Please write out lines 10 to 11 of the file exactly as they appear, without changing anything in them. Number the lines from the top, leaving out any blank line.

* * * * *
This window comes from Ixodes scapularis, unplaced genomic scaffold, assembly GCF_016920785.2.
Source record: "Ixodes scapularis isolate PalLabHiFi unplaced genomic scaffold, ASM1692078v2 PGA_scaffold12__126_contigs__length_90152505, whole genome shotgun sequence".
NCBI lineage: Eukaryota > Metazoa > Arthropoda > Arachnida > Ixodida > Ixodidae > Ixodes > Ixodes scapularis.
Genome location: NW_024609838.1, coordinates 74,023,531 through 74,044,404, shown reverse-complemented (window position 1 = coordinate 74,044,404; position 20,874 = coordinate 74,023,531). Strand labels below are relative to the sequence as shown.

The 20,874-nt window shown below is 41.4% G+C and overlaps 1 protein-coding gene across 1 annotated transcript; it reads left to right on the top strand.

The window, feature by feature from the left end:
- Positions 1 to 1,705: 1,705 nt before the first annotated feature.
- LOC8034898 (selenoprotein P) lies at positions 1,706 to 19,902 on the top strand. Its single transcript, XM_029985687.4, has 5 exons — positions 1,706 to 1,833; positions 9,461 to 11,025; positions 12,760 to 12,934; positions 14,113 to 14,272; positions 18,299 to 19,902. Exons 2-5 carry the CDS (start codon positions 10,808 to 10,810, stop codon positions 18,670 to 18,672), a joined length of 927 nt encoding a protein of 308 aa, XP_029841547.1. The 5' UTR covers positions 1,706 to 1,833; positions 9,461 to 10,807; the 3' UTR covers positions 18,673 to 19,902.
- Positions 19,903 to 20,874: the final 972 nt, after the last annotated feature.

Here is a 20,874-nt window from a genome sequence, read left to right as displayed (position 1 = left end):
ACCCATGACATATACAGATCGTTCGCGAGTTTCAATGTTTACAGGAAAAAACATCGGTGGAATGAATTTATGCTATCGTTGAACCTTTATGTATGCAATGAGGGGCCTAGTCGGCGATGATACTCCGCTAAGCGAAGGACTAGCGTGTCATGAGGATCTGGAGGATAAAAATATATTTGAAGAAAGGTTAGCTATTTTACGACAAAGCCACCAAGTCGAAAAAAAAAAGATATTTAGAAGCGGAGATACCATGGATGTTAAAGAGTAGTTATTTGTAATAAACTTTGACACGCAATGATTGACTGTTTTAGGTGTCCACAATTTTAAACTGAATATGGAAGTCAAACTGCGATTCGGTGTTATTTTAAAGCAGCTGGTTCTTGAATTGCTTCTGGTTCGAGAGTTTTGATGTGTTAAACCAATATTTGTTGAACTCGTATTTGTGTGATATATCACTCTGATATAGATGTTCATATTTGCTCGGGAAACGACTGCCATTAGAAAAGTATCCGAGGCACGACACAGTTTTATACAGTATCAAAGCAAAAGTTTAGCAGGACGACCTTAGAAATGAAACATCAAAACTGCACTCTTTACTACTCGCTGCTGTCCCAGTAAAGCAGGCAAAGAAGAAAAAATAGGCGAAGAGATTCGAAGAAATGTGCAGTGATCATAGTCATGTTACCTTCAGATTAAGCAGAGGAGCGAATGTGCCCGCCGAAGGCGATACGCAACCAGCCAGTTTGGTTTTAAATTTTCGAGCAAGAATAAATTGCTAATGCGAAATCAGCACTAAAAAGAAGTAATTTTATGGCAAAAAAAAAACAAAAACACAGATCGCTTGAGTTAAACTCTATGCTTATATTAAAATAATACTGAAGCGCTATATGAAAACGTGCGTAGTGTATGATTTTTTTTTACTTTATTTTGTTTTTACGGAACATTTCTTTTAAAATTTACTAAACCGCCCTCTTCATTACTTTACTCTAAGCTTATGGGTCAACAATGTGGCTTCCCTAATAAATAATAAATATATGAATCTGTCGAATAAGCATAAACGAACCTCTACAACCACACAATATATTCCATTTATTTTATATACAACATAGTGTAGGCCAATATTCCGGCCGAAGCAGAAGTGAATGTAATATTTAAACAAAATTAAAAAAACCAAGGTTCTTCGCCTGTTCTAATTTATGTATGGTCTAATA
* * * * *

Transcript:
Here is a 20,874-nt window from a genome sequence, read left to right as displayed (position 1 = left end):
ACCCATGACATATACAGATCGTTCGCGAGTTTCAATGTTTACAGGAAAAAACATCGGTGGAATGAATTTATGCTATCGTTGAACCTTTATGTATGCAATGAGGGGCCTAGTCGGCGATGATACTCCGCTAAGCGAAGGACTAGCGTGTCATGAGGATCTGGAGGATAAAAATATATTTGAAGAAAGGTTAGCTATTTTACGACAAAGCCACCAAGTCGAAAAAAAAAAGATATTTAGAAGCGGAGATACCATGGATGTTAAAGAGTAGTTATTTGTAATAAACTTTGACACGCAATGATTGACTGTTTTAGGTGTCCACAATTTTAAACTGAATATGGAAGTCAAACTGCGATTCGGTGTTATTTTAAAGCAGCTGGTTCTTGAATTGCTTCTGGTTCGAGAGTTTTGATGTGTTAAACCAATATTTGTTGAACTCGTATTTGTGTGATATATCACTCTGATATAGATGTTCATATTTGCTCGGGAAACGACTGCCATTAGAAAAGTATCCGAGGCACGACACAGTTTTATACAGTATCAAAGCAAAAGTTTAGCAGGACGACCTTAGAAATGAAACATCAAAACTGCACTCTTTACTACTCGCTGCTGTCCCAGTAAAGCAGGCAAAGAAGAAAAAATAGGCGAAGAGATTCGAAGAAATGTGCAGTGATCATAGTCATGTTACCTTCAGATTAAGCAGAGGAGCGAATGTGCCCGCCGAAGGCGATACGCAACCAGCCAGTTTGGTTTTAAATTTTCGAGCAAGAATAAATTGCTAATGCGAAATCAGCACTAAAAAGAAGTAATTTTATGGCAAAAAAAAAACAAAAACACAGATCGCTTGAGTTAAACTCTATGCTTATATTAAAATAATACTGAAGCGCTATATGAAAACGTGCGTAGTGTATGATTTTTTTTTACTTTATTTTGTTTTTACGGAACATTTCTTTTAAAATTTACTAAACCGCCCTCTTCATTACTTTACTCTAAGCTTATGGGTCAACAATGTGGCTTCCCTAATAAATAATAAATATATGAATCTGTCGAATAAGCATAAACGAACCTCTACAACCACACAATATATTCCATTTATTTTATATACAACATAGTGTAGGCCAATATTCCGGCCGAAGCAGAAGTGAATGTAATATTTAAACAAAATTAAAAAAACCAAGGTTCTTCGCCTGTTCTAATTTATGTATGGTCTAATA